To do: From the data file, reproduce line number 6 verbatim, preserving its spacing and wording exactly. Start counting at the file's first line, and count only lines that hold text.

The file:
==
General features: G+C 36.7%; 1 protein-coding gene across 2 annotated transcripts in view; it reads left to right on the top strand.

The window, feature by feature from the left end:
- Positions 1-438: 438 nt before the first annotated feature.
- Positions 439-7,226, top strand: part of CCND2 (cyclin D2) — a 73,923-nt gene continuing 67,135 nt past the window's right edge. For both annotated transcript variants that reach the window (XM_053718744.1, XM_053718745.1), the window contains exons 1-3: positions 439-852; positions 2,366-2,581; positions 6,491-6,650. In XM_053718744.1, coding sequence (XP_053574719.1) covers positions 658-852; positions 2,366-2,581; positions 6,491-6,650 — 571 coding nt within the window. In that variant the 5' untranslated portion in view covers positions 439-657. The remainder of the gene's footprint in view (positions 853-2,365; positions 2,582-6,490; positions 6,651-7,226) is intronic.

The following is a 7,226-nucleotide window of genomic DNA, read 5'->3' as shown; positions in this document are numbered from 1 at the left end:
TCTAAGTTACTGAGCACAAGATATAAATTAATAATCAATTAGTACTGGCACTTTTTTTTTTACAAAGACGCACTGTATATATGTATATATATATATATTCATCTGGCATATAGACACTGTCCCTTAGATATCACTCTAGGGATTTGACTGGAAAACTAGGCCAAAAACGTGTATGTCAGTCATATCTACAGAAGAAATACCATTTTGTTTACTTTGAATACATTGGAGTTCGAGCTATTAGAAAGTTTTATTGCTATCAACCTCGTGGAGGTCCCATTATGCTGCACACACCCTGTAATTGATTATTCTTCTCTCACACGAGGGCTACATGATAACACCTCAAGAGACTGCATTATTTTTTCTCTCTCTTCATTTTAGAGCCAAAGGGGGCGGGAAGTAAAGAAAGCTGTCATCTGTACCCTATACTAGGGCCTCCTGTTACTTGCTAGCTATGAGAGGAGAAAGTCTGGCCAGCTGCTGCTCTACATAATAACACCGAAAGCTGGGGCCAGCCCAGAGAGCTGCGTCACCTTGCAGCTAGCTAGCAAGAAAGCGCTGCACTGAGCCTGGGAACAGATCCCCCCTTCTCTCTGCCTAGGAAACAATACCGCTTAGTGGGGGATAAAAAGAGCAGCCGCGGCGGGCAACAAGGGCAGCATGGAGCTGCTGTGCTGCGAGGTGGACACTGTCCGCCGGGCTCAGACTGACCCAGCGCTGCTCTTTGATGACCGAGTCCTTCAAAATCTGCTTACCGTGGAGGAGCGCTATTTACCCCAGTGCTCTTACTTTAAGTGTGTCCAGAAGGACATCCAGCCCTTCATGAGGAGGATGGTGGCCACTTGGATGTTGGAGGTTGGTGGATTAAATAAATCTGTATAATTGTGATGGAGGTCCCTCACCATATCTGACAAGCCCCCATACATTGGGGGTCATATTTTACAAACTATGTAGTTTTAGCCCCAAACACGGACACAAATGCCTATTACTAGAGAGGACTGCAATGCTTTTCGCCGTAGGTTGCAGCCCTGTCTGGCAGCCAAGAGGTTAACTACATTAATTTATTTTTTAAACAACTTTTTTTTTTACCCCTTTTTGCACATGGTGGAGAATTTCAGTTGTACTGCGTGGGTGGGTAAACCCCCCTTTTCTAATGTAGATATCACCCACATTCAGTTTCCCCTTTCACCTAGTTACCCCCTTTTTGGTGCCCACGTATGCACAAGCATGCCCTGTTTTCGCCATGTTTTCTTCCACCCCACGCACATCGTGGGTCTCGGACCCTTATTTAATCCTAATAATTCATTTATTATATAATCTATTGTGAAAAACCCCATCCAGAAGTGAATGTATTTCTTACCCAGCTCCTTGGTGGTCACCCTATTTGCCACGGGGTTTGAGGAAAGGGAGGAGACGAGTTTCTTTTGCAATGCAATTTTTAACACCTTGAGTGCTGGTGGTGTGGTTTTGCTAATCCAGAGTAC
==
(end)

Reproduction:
TCTAAGTTACTGAGCACAAGATATAAATTAATAATCAATTAGTACTGGCACTTTTTTTTTTACAAAGACGCACTGTATATATGTATATATATATATATTCATCTGGCATATAGACACTGTCCCTTAGATATCACTCTAGGGATTTGACTGGAAAACTAGGCCAAAAACGTGTATGTCAGTCATATCTACAGAAGAAATACCATTTTGTTTACTTTGAATACATTGGAGTTCGAGCTATTAGAAAGTTTTATTGCTATCAACCTCGTGGAGGTCCCATTATGCTGCACACACCCTGTAATTGATTATTCTTCTCTCACACGAGGGCTACATGATAACACCTCAAGAGACTGCATTATTTTTTCTCTCTCTTCATTTTAGAGCCAAAGGGGGCGGGAAGTAAAGAAAGCTGTCATCTGTACCCTATACTAGGGCCTCCTGTTACTTGCTAGCTATGAGAGGAGAAAGTCTGGCCAGCTGCTGCTCTACATAATAACACCGAAAGCTGGGGCCAGCCCAGAGAGCTGCGTCACCTTGCAGCTAGCTAGCAAGAAAGCGCTGCACTGAGCCTGGGAACAGATCCCCCCTTCTCTCTGCCTAGGAAACAATACCGCTTAGTGGGGGATAAAAAGAGCAGCCGCGGCGGGCAACAAGGGCAGCATGGAGCTGCTGTGCTGCGAGGTGGACACTGTCCGCCGGGCTCAGACTGACCCAGCGCTGCTCTTTGATGACCGAGTCCTTCAAAATCTGCTTACCGTGGAGGAGCGCTATTTACCCCAGTGCTCTTACTTTAAGTGTGTCCAGAAGGACATCCAGCCCTTCATGAGGAGGATGGTGGCCACTTGGATGTTGGAGGTTGGTGGATTAAATAAATCTGTATAATTGTGATGGAGGTCCCTCACCATATCTGACAAGCCCCCATACATTGGGGGTCATATTTTACAAACTATGTAGTTTTAGCCCCAAACACGGACACAAATGCCTATTACTAGAGAGGACTGCAATGCTTTTCGCCGTAGGTTGCAGCCCTGTCTGGCAGCCAAGAGGTTAACTACATTAATTTATTTTTTAAACAACTTTTTTTTTTACCCCTTTTTGCACATGGTGGAGAATTTCAGTTGTACTGCGTGGGTGGGTAAACCCCCCTTTTCTAATGTAGATATCACCCACATTCAGTTTCCCCTTTCACCTAGTTACCCCCTTTTTGGTGCCCACGTATGCACAAGCATGCCCTGTTTTCGCCATGTTTTCTTCCACCCCACGCACATCGTGGGTCTCGGACCCTTATTTAATCCTAATAATTCATTTATTATATAATCTATTGTGAAAAACCCCATCCAGAAGTGAATGTATTTCTTACCCAGCTCCTTGGTGGTCACCCTATTTGCCACGGGGTTTGAGGAAAGGGAGGAGACGAGTTTCTTTTGCAATGCAATTTTTAACACCTTGAGTGCTGGTGGTGTGGTTTTGCTAATCCAGAGTAC